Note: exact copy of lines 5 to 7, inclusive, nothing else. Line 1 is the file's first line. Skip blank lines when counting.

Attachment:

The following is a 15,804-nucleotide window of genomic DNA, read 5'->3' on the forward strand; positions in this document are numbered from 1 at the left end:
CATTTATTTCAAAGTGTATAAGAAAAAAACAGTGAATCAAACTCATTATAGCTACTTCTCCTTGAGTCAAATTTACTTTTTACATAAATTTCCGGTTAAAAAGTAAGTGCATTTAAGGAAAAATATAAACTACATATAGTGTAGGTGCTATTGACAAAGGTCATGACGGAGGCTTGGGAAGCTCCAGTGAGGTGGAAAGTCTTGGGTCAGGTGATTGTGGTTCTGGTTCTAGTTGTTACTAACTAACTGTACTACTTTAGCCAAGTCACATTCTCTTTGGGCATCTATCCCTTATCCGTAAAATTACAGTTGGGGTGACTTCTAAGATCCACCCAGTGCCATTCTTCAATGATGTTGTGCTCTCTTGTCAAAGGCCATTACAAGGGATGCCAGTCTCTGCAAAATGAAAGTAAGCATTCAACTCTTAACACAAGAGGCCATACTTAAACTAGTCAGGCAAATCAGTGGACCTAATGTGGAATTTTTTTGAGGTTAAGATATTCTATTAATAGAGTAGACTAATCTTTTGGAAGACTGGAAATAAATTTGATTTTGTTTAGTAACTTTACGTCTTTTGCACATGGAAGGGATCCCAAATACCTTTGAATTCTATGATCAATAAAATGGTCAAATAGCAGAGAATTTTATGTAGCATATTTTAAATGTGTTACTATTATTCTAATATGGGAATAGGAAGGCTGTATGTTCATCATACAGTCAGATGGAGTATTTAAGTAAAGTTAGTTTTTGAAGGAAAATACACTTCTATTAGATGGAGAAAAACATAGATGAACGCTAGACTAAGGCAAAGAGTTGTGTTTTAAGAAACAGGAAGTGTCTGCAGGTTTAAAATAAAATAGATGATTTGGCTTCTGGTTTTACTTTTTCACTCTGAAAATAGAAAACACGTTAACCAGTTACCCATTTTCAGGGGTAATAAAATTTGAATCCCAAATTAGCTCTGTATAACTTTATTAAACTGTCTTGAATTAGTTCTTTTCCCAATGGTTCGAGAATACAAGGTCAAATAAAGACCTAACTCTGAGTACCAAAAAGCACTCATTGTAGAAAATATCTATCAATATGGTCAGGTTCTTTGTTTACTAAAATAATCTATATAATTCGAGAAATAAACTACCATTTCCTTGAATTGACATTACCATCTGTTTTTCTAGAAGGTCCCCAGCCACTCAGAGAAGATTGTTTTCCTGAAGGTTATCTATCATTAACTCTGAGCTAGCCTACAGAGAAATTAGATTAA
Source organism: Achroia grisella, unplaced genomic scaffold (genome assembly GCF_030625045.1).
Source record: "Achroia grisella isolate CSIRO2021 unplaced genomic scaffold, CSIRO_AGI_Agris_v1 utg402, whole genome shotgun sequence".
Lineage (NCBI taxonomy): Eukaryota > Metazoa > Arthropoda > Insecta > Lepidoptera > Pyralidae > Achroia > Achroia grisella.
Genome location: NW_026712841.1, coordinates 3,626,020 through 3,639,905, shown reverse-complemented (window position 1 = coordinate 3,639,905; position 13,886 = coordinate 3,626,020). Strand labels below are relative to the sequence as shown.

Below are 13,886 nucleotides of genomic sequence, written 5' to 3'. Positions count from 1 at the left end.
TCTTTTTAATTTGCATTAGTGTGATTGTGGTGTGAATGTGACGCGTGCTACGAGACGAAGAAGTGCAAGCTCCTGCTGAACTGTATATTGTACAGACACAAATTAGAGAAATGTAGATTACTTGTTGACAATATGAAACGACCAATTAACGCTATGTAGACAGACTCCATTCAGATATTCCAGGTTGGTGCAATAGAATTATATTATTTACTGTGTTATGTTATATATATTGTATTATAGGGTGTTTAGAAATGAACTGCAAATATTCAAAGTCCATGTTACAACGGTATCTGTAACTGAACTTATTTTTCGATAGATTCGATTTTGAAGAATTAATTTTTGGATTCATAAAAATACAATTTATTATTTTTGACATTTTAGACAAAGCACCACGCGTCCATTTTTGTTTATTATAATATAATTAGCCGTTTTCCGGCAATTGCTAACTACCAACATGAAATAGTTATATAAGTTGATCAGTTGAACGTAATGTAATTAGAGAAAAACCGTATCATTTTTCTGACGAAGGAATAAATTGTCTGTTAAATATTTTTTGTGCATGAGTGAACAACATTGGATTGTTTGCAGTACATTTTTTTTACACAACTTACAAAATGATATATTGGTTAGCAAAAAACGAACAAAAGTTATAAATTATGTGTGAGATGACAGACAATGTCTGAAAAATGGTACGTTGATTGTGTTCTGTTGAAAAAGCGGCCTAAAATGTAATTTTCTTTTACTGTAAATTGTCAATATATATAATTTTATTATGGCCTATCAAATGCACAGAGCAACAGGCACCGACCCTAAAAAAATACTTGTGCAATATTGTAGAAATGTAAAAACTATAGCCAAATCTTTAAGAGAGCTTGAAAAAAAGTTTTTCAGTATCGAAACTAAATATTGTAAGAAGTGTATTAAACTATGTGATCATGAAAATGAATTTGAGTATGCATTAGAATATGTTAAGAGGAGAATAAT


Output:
Lineage (NCBI taxonomy): Eukaryota > Metazoa > Arthropoda > Insecta > Lepidoptera > Pyralidae > Achroia > Achroia grisella.
Genome location: NW_026712841.1, coordinates 3,626,020 through 3,639,905, shown reverse-complemented (window position 1 = coordinate 3,639,905; position 13,886 = coordinate 3,626,020). Strand labels below are relative to the sequence as shown.

Below are 13,886 nucleotides of genomic sequence, written 5' to 3'. Positions count from 1 at the left end.